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Chicago economist was expected to be equipped with. Specifically, a wide set of qualifying text, retraced in Albert G. Hart Papers preserved at Columbia, shows how the standards required to access Ph.D. training were set at Chicago during the 1920s and how they evolved over time, revealing which topics and fields of research were offered to graduate students and how they were presented, discussed and tested. A set of concluding remarks can briefly summarize the main evidences and tendencies emerging in the light of our previous analysis. First of all, the qualifying tests (supplemented by the courses’ programmes) show the existence of two important turning points in the shaping of Chicago economic training. The first one is in 1927, when John M. Clark, the undisputed leader of the Chicago Department of Economics during the heyday of institutionalism, moved to Columbia, leaving open ground to the restructuring of the courses according to a different and more analytical approach already represented in the Department by Viner and, in a narrower field, by Paul Douglas. The arrival at Chicago of figures such as Knight, Schultz and Simons definitely shifted the balance towards neoclassical theory. The qualifying test patently testify this massive shift: questions broadly reflecting the institutionalist approach to economics declined from their 32% of the total qualifying test in 1926 to less than 15% in 1927 and to roughly 5% in the following three years; at the same time, neoclassical price and distribution theory picked to almost 50% of the question on average. Thus, in the late 1920s, Marshallian partial equilibrium analysis took over the throne and was firmly established as the ruling approach that any student at Chicago should be able to master if she/he wanted to aspire to the higher degrees in economics. A second turning point occurred in 1933 when the qualifying test in Economic Theory was divided into two major fields: price and distribution theory on the one side; and money and business cycle on the other. This innovation reveals the importance acquired by monetary theory in economic training at a time that is commonly associated with the nurturing of what was later named as the ‘Chicago monetary tradition.’ Though the tests related to the monetary field preserved in Hart’s Papers are seriously incomplete (indeed, they provide no hint for 1934 and 1935), the queries we did found contain many references to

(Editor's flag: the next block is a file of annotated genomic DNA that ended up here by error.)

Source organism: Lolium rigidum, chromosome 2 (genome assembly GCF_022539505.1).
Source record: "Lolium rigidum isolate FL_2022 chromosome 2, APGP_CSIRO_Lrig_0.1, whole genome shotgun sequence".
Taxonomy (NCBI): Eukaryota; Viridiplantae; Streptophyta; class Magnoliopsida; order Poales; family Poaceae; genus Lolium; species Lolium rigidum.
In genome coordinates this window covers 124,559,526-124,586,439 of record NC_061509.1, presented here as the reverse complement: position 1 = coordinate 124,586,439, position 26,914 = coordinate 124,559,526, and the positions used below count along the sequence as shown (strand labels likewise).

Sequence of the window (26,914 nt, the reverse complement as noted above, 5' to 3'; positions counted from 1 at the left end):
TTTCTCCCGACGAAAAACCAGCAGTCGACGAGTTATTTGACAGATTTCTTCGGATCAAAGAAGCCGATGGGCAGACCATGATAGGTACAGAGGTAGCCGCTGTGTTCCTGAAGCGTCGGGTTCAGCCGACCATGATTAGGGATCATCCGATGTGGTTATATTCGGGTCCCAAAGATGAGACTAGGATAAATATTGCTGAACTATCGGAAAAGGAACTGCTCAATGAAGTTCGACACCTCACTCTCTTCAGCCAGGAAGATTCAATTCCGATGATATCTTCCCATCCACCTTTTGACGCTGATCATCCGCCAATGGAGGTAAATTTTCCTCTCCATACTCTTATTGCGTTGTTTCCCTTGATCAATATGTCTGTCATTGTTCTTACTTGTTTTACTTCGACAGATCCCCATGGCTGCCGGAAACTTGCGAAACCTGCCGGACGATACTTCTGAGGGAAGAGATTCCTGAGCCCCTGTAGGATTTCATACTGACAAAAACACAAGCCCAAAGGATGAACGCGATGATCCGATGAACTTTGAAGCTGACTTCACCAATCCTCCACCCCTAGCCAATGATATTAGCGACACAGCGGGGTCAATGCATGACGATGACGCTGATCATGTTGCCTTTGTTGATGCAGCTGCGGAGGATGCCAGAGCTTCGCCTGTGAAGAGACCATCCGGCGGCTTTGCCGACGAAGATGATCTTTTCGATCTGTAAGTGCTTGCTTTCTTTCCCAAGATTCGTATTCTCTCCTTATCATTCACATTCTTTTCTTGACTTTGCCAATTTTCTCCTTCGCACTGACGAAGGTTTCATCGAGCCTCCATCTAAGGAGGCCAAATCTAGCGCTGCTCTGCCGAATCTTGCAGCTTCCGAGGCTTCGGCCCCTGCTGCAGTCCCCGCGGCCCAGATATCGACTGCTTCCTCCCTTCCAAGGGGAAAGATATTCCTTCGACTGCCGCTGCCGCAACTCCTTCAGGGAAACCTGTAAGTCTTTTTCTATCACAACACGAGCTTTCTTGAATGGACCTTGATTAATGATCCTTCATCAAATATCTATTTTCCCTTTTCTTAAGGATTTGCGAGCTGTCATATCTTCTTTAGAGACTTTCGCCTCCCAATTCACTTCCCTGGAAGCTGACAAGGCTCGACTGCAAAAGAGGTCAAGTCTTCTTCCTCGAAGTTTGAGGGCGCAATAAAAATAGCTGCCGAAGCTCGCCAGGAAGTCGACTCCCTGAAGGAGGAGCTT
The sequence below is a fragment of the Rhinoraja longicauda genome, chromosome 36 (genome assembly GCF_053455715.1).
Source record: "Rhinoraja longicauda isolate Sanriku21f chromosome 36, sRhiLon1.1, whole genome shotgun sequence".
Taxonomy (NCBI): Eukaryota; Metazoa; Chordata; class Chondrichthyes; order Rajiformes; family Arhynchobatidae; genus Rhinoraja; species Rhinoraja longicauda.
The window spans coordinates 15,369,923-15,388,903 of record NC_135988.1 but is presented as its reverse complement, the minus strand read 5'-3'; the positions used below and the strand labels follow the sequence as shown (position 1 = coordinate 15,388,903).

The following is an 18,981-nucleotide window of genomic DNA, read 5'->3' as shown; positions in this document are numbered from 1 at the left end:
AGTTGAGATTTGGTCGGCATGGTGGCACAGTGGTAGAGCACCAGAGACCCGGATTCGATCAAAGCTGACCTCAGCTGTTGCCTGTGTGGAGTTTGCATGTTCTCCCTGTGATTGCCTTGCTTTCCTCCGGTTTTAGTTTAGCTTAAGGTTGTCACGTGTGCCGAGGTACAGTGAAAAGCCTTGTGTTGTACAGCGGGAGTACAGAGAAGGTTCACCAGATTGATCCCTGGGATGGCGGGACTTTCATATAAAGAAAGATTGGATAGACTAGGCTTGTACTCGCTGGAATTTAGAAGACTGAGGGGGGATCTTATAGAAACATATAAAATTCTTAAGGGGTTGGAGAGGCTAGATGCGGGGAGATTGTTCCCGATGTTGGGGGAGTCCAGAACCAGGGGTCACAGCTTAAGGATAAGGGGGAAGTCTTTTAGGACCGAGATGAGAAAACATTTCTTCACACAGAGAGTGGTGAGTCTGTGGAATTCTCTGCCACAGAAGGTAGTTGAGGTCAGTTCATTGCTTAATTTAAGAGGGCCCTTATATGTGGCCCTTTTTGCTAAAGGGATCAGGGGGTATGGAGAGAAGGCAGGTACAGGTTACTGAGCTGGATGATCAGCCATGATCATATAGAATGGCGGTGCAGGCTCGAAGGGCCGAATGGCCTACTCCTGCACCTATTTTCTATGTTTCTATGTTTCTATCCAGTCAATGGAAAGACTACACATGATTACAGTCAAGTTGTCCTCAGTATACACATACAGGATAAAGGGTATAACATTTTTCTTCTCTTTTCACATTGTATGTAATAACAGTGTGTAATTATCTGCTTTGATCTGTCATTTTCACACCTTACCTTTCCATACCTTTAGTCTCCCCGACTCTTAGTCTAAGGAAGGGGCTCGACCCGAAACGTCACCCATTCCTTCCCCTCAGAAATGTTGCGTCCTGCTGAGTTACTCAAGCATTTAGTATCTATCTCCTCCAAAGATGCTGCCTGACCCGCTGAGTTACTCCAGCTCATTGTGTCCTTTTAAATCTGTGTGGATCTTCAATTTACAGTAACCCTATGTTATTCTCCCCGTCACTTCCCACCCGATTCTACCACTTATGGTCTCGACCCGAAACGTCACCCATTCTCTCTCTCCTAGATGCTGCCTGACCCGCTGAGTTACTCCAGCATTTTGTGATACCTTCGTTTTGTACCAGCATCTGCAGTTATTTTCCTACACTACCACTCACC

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the quantity theory of money, its relations with prices and aggregate demand, together with a critical discussion of the most important concepts laid down by Keynes and other, more orthodox, monetary economists. While this material cannot either prove or disprove the existence, the nature and the originality of a monetary tradition specific to Chicago, yet it provides a further testimony of the importance and the breadth that monetary economics gained in this university during the 1930s. The above-mentioned turning points certainly help figuring out the way and the time of the changes that allowed the Chicago Department of economics to be listed among the most advanced and most prestigious of the country. Yet the documentary evidences that we could draw from the qualifying tests launch a warning against the temptation of depicting a unidirectional and monotonic evolution from institutionalism to neoclassical theory. If Marshallian partial equilibrium analysis was firmly established at the core of Chicago training in economics since the late 1920s, the way it was taught and complemented by other approaches testifies a persistent methodological pluralism and the respectful examination of many different approaches, such as the Austrian school, mathematical economics and institutionalism. First of all, the questions on institutionalism did not cease to be posed to the student. Indeed, institutionalism (or ‘institutionalism-related’ topics) continued to be taught by many Chicago economists such as Harry Millis, Paul Douglas and, above all, Frank Knight. Secondly, the way price and distribution theory (as well as labour economics) were taught maintained that the different assumptions and hypothesis underpinning the analysis were always to be taken in careful consideration by the student. Thus, deep methodological awareness was among the fundamental ability that a Chicago trained economist was expected to have. As a third point, history of economic thought was always the object of careful scrutiny in the qualifying tests, both with an eye to precise historical contextualization and to the analytical comparison with modern neoclassical theory. In the end, we could state that the qualifying tests reveal how far Chicago economics cannot be considered, at least in the interwar